According to the Economist Intelligence Unit’s 2009 report, the seismic events of 2008 introduced a new phase of globalisation ‘one in which volatility is likely to remain a constant’. The recession may be lifting in some markets, but
… underlying fluctuations in energy, commodity and currency rates, the emergence of new and non-traditional competitors, and rising customer demands will continue to roil traditional business and operating models for some time to come.
Economist Intelligence Unit, Organisational agility: how business can survive and thrive in turbulent times (2009)
The end of competitive advantage
In her book The End of Competitive Advantage, Professor Rita Gunther McGrath argues that the very concept of competitive advantage is no longer relevant. In this VUCA world of ours, business behemoths that once appeared invincible to the vagaries of the market, adapt too slowly to changes in technology, in consumer taste, and disappear. Kodak is the example most often cited, crashing from market leader to yesterday’s news, due to its inability to adapt to the digital revolution.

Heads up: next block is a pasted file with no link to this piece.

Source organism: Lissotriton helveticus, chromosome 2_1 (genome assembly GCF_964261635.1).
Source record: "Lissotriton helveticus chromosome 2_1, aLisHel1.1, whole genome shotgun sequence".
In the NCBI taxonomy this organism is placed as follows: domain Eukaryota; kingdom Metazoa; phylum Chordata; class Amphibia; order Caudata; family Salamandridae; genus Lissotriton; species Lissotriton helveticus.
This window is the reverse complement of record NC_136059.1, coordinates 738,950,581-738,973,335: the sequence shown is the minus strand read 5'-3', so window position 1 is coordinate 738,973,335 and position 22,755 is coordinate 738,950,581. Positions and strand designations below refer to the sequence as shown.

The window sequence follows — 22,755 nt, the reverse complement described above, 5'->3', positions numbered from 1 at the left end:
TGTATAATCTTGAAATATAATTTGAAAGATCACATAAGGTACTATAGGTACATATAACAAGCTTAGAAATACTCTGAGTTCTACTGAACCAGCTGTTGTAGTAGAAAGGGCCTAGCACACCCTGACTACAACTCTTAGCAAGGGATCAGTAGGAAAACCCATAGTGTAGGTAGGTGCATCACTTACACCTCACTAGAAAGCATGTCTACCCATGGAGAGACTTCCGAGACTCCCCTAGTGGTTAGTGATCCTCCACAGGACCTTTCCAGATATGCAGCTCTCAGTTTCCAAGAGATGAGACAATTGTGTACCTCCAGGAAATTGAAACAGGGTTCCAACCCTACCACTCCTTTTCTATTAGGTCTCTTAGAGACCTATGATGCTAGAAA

The rise of freeconomics
If you’re not using free, you will be competing with free
A business model most closely associated with Internet start up companies, it is best exemplified by services such as Skype, Dropbox, Flicr, Evernote, etc. Originally coined by venture capitalist Fred Wilson, freemium is the combination of the words ‘free’ and ‘premium’. The core product is given away for free to a large user base; a small group (often under 10%) of users pay for the premium service.